Syrah is the red wine grape that rules the Northern Rhone Valley. While Syrah is planted all over the world, at close to 70,000 hectares, more Syrah is planted in France, than in any other country. Syrah is the only red grape allowed by AOC rules in the appellation of Cote Rotie and Hermitage.
Syrah grapes are an offspring of two ancient varietals. It was created when Dureza, a dark skinned berry was crossed with Mondeuse Blance, a white skinned grape. The pairing is interesting as neither grape ever gained mass popularity before they were crossed. Both berries were planted in the Northern Rhone Valley, which is the home of Syrah. Dureza and Mondeuse Blance remain obscure and seldom seen today. The discovery of the Syrah grape’s origins came from extensive research conducted at UC Davis. The research was headed by Carole Meredith, who owns Lagier Meredith wines in Napa, which produces wine from Rhone varieties like Syrah Grapes.
How long Syrah grapes have been in existence in not known. It’s quite possible the ancient Romans planted the fruit in Vienne, which we know of as Cote Rotie today. At the time, according to writings from Pliny the Elder, the vines were called Allobrogica. It’s also possible Syrah is even older than that. Some historians believe Syrah was cultivated by the Greeks 500 years earlier than the Romans! While we do not know how long the grape has been used for wine, today Syrah continues to gain in popularity. Today it the world’s 6th most planted grape. It’s popular all over the world reaching its best expression in Hermitage and Cote Rotie. In Cote Rotie, some producers blend it with Viognier to produce a heavily perfumed, opulent and exotic wine.
Syrah is one of the versatile wines to pair with food. With its fresh fruits, spice, rich character coupled with the wide variety of styles Syrah produces, it’s perfect for wine and food pairing. Syrah is the often the best wine for all times of game, duck, beef, veal, sausage and chicken dishes. Syrah also makes a great wine and food match with braised dishes and stews. Syrah is for many people the only wine that works with winter dishes like cassoulet, grilled steaks and good old fashioned, American hamburgers. Syrah can also be easily paired with a myriad of different hard and soft cheeses.
Syrah is a dark skinned berry that produces deeply colored and concentrated, rich, red wines with the ability to age and evolve for years or multiple decades in the best cases. Typical scents and flavors include blackberries, plums, black cherries, flowers, spice, earth, chocolate, licorice, blueberry, pepper and truffles. Syrah grows well in a myriad of terroirs. It seems to perform best in the steep hillsides of the Rhone Valley which are filled with gravel, limestone, iron, granite and sandy soils.
Wines from Syrah have been popular for centuries with collectors all over the world. Thomas Jefferson, the third president of the United States raved about the wines of Hermitage in his diary. In fact, in the early 1800′s, Hermitage was the most expensive wine in the world. An advertisement from the famous Nicolas merchants of Paris from 1821 offers both red and white Hermitage at prices higher than any Burgundy or Bordeaux wine!
During the 18th and 19th century, Bordeaux merchants would blend portions of Hermitage to give more backbone to Bordeaux wines. Some negociants offered this custom service to select clients. The wines were ordered as Bordeaux plus. As a homage to those wines from pervious centuries, Chateau Palmer produces a wine in certain vintages that blends about 15% Syrah with their Margaux wine. Jaboulet, the famous wine of Hermitage has also been producing wines blending fruit from their vineyards with grapes from Chateau La Lagune, their sister property in Bordeaux.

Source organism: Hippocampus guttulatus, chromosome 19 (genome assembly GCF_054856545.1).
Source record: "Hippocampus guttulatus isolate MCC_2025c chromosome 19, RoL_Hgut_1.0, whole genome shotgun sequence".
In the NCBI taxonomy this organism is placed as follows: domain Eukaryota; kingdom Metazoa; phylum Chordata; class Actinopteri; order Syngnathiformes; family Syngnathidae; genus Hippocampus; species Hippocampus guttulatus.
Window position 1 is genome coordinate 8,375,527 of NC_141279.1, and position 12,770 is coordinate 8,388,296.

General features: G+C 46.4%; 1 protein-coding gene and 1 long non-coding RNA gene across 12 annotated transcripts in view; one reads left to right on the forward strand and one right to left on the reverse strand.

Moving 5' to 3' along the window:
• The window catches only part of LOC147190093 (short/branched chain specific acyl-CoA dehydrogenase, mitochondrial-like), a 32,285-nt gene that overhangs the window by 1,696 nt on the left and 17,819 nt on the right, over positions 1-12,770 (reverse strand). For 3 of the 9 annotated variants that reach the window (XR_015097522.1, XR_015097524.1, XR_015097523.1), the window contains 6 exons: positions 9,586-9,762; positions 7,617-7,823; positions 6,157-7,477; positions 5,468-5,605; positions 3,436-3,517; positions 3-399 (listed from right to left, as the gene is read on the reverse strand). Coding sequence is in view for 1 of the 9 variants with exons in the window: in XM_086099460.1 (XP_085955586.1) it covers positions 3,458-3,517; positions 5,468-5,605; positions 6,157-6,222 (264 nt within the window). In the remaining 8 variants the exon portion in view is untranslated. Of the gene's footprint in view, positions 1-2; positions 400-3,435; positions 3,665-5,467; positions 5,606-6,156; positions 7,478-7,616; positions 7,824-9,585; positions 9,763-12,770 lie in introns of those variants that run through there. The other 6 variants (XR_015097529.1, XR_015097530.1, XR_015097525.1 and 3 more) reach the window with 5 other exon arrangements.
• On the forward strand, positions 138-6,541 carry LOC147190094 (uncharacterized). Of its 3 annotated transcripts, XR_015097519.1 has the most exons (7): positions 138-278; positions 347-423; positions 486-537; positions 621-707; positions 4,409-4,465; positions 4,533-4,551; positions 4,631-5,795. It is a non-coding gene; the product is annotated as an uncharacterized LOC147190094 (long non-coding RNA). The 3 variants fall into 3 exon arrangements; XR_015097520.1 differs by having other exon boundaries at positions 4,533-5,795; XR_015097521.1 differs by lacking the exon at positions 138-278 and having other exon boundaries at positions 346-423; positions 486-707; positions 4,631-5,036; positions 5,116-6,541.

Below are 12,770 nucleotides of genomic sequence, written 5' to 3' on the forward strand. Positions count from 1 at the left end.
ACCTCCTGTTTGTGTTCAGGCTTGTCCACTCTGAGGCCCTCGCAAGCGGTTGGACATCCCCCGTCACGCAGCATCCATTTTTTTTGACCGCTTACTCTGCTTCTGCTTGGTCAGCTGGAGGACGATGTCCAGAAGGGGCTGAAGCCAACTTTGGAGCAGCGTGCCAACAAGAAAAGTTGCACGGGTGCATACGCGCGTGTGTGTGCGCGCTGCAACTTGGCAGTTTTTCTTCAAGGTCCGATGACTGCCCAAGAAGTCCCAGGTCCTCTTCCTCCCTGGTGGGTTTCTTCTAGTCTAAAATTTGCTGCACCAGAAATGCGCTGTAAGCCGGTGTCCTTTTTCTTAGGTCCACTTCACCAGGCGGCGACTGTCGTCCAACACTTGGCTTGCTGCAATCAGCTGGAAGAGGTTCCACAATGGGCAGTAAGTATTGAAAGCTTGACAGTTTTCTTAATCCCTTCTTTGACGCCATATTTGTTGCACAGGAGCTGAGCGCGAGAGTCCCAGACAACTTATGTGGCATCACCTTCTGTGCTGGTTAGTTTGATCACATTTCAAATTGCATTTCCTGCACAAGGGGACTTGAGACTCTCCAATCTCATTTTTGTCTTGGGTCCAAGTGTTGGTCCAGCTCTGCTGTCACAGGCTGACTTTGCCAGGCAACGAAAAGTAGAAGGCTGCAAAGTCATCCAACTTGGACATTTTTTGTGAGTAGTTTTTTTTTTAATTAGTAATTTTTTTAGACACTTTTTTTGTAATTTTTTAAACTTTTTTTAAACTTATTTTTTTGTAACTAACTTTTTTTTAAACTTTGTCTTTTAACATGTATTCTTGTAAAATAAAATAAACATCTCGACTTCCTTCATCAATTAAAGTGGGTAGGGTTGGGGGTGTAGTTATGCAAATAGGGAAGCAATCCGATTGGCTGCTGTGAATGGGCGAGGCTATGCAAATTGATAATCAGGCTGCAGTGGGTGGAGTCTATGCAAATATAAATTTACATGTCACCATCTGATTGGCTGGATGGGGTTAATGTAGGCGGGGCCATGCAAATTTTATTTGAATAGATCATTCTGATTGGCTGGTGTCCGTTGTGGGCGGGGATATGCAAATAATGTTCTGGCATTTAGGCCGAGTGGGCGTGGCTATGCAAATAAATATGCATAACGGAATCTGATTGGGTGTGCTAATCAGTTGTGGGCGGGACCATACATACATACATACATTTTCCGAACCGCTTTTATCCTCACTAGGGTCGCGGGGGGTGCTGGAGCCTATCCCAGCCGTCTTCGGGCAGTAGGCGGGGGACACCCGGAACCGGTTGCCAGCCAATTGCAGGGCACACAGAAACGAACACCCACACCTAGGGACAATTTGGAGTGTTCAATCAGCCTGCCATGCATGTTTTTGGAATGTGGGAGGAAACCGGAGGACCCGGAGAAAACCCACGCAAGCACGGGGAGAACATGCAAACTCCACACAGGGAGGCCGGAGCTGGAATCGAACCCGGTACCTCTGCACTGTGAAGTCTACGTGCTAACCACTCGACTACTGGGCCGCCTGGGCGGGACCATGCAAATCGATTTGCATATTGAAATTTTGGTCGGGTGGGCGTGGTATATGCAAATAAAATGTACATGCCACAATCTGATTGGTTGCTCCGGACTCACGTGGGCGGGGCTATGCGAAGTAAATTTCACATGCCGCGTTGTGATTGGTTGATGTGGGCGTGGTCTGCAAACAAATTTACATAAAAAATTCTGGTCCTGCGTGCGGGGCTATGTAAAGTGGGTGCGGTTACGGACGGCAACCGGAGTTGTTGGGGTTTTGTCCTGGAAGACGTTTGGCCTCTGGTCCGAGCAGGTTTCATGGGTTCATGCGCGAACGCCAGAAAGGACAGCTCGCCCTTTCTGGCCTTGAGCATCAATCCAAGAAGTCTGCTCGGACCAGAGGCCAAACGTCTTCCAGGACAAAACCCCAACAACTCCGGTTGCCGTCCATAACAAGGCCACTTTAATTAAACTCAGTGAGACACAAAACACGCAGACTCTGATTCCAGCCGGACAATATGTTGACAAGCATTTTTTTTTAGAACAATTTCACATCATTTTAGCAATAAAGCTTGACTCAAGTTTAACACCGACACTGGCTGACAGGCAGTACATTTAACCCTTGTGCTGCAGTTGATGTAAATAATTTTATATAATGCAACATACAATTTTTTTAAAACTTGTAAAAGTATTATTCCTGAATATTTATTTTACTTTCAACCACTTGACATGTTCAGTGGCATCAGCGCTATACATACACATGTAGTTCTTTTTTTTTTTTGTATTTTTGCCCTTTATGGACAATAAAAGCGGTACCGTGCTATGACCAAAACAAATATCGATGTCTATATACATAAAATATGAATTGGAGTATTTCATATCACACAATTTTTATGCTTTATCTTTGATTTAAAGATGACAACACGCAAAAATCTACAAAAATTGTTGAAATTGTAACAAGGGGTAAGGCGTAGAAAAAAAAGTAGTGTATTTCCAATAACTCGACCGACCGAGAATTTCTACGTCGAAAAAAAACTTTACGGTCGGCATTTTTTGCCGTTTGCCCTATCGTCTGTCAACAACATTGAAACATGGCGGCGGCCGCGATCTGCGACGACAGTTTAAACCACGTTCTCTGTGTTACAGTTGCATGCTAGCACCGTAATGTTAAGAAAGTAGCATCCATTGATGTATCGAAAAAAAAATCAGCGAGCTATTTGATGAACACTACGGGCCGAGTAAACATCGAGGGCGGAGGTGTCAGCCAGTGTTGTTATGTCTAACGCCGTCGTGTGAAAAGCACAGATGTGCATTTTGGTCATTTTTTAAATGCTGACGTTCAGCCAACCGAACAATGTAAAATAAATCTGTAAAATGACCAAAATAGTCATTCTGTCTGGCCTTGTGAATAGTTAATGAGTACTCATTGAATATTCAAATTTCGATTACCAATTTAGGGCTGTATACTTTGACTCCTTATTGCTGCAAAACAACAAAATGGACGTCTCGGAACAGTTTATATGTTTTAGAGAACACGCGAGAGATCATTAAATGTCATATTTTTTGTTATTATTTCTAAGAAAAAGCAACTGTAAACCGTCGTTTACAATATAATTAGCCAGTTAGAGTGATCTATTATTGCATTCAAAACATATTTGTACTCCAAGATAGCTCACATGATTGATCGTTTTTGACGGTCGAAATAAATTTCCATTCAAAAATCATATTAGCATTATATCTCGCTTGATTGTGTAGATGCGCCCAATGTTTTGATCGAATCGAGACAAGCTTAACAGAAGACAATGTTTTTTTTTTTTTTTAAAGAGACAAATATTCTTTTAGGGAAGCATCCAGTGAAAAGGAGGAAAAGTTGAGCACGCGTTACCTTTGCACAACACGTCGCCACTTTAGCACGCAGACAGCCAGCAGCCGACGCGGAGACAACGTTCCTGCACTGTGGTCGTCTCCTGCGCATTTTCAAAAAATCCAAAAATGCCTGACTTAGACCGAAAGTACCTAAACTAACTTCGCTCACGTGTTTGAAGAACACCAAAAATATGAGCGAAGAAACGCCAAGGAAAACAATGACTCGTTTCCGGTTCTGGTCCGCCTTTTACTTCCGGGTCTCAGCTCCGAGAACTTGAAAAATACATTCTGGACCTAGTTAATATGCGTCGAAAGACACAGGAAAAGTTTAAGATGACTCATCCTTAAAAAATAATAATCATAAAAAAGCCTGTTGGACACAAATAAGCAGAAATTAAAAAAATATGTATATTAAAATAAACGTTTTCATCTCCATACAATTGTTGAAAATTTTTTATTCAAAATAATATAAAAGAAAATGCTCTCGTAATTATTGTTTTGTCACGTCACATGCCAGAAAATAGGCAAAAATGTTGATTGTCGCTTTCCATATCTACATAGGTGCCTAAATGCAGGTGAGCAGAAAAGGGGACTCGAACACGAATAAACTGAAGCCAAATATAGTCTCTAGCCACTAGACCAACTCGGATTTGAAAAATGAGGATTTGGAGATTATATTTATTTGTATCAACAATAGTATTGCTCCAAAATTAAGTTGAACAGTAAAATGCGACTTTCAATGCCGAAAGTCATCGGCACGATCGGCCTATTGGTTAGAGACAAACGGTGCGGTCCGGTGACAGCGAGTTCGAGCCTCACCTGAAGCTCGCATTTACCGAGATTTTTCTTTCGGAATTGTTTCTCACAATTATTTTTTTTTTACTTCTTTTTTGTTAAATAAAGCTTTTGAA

The first plantings of Syrah in California took place in the Napa Valley in 1878. At the time, some growers mistakenly called the grape Petite Sirah due to the size of the small berries. Petite Sirah, also known as Durif was not imported into California until 1884. However, the majority of vines were destroyed during the 1890′s following a devastating attack of phylloxera. By 1898, growers were once again planting Syrah in the Golden State.
The style of Syrah based wine varies widely, depending on the terroir and the producer. In Cote Rotie, while a good number of winemakers produce very good wines, Guigal, with their top three wines, known as the “La La’s,” La Mouline, La Turque and La Landonne,” are the undisputed champions of the appellation. In Hermitage, Jean Louis Chave Hermitage, La Chapelle, Chapoutier Hermitage and now Guigal with Ex Voto are all in contention for making the top wines of the appellation.
Syrah also produces great wine in America, Argentina, Australia, Chile, Italy, South Africa, Spain, Switzerland and numerous other countries. In Australia the grape was imported from France in 1831 by James Busby. At the time, the berry was referred to as Hermitage, its place of origin. But due to the French protected designation of origin, the name was changed to Shiraz at some point in the 1980′s. In Australia, many people think it’s best expression comes from plantings in the Barossa Valley. The grape is also known as Shiraz in South Africa.
America enjoys a good relationship with Syrah. It is produced in Northern California as well as the Central Coast, washington state and Oregon. Numerous American wineries make fine Syrah wine. However, the wines from Manfred Krankl of Sine Qua Non, remain the benchmark for the level of quality possible from California Syrah.
While Syrah is usually associated with the Northern Rhone, there are plantings of it in Chateauneuf du Pape, Languedoc-Roussillon, Cotes du Rhone and other Rhone areas, where it’s used as a blending grape to give a wine structure, body, backbone and color. The most common blends with Syrah are Grenache and Mourvedre.